Canada's Condominium Magazine
Studies suggest 18-34 year olds prefer condo and apartment living for walkability, short commutes and access to amenities — and not because of affordability.
Many would choose an even smaller condo, with a higher price-per-square foot, just to have ready access to subway.  Access to transit was the number one factor, despite price. Lower maintenance fees — typically found in newer condos — is a close second as a choice factor.
In the current market in Toronto and Vancouver, detached homes are out of consideration for many Millennials, but it isn’t price that is motivating them to stay urban. In choosing between a large condo in the suburbs, versus a micro condo by a subway station in Toronto, the majority of Millennials choose compact and handy. 
Tridel’s Bloorvista, near Bloor and Islington subway, would be an ideal target for Millennials. Although already sold out — a sign of it’s popularity — Phase 3 of the community, Bloor Promenade, is available.
Giving up the car and yard
Affordability isn’t the main reason younger buyers are looking to condominium apartments versus detached and town-home living.
In surprising results from several studies, younger condo buyer’s do not equate and car with freedom. Instead, they value, studies indicate, connectivity, transit, walkability, short commute times, access to amenities and entertainment.  In real terms, the number of kilometres driven each day by 18-34 year olds is declining and at historic lows. 
Millennials prefer ready-to-move
Younger buyers aren’t looking for fixer-uppers and tend to buy ready-to-move condos, either new or recently renovated. In the CMHC First Time Home Buyers Survey, internet research and social media were the main methods of “search” for a new home. 83 percent used web research for mortgage research.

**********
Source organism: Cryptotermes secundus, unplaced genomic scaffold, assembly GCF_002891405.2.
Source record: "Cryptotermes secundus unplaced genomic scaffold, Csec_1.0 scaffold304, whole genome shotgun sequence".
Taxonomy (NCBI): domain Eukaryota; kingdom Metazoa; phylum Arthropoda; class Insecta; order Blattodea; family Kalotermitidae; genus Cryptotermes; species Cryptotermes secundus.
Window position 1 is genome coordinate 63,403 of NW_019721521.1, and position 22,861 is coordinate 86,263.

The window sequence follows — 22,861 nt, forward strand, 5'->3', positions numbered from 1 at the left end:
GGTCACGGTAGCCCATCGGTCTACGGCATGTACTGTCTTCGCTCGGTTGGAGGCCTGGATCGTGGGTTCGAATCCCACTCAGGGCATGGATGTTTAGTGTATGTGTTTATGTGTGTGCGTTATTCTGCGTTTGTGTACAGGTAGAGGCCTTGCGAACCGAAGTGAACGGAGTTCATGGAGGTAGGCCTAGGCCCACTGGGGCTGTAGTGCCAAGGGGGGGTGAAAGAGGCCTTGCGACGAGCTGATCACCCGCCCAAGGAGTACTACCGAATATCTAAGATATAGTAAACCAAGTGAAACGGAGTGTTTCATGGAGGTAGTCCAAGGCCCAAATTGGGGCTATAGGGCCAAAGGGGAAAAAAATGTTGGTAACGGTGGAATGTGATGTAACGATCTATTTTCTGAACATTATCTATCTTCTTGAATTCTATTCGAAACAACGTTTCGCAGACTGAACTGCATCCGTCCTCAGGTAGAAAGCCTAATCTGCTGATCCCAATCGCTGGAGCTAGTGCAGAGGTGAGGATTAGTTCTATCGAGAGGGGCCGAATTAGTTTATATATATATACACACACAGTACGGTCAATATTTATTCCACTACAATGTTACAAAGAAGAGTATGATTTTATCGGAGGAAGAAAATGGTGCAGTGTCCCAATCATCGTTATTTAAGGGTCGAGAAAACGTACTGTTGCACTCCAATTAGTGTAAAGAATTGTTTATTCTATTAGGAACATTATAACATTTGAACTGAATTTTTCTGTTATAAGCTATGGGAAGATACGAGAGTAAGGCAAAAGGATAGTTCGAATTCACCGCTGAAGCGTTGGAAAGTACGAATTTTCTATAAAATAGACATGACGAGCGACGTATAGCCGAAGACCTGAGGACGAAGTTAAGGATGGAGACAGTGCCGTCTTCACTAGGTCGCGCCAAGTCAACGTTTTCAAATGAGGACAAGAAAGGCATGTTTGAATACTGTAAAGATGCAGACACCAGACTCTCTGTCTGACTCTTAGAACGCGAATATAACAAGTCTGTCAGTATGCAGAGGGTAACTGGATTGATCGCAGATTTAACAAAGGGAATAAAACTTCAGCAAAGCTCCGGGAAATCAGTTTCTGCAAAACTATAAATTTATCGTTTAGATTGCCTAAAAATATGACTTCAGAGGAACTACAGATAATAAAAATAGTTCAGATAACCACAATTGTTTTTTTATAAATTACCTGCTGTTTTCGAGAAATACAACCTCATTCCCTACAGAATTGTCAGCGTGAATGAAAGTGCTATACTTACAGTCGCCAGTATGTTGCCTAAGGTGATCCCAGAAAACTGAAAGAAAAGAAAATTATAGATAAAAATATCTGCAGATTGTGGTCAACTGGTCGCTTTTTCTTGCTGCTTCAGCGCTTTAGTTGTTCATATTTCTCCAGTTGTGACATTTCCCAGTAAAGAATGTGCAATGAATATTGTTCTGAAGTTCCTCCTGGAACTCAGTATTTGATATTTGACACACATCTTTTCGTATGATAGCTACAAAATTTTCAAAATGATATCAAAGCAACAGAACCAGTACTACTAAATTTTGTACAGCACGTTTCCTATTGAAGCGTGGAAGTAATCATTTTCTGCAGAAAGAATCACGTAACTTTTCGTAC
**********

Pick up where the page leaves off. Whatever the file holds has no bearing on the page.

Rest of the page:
Given Millennials are most likely to stay urban for many reasons, the question then becomes where. Because low maintenance costs are a key choice factor, new condos tend to be the first choice. In studies, they rated access to transit (especially subway) as the number one factor. However, the price per square foot significantly varies by neighbourhoods and along subway stops.
Many younger buyers are willing to give up size for handy access — ultimately walking distance to a subway stop. That doesn’t necessarily mean Rosedale or Bay Street stops, where the prices are $961 per square foot and $958 per square foot on average, respectively (as of May 2017).  Along the subway stops, it is possible to buy for $355 per square foot at Kennedy or $352 psf at Ellesmere. Millennials are more likely to want to live downtown, versus Scarborough, where prices range along subway stops in the higher $700s and up:
- Queen $725 psf
- Union $820 psf
- Museum $1029 psf
- Clair West $758 psf
- Lawrence West $531 psf
- Shepherd West $567 psf
Overall, along subway routes, condo price averages per square foot tend to be less along the east Scarborough lines (somewhat) and the most on the downtown Young line (pretty much all of it form North York to Union.) There are some relative “bargains” on the west stops such as Lawrence West and Ellington West (only $447 psf)
Beyond the Subway
Millennials are still willing to buy or rent further away from subways, but the overall transit time is the biggest factor. Streetcar routes tend to be avoided, major bus lines with many busses running preferred.
Bicycle accessibility and bike lanes are also a factor in decision making as Millennials move away from the car. Family planning is also a consideration, with more and more people opting to raise families in condos, giving up the back yard for more time at home with the family — due to less commuting.
 Tree Hugger
 Neff, 2010
 Moneywise “What Millennials Want from the Housing Market”
 Toronto Star, “Where the most (and least) expensive condo areas are along the subway.”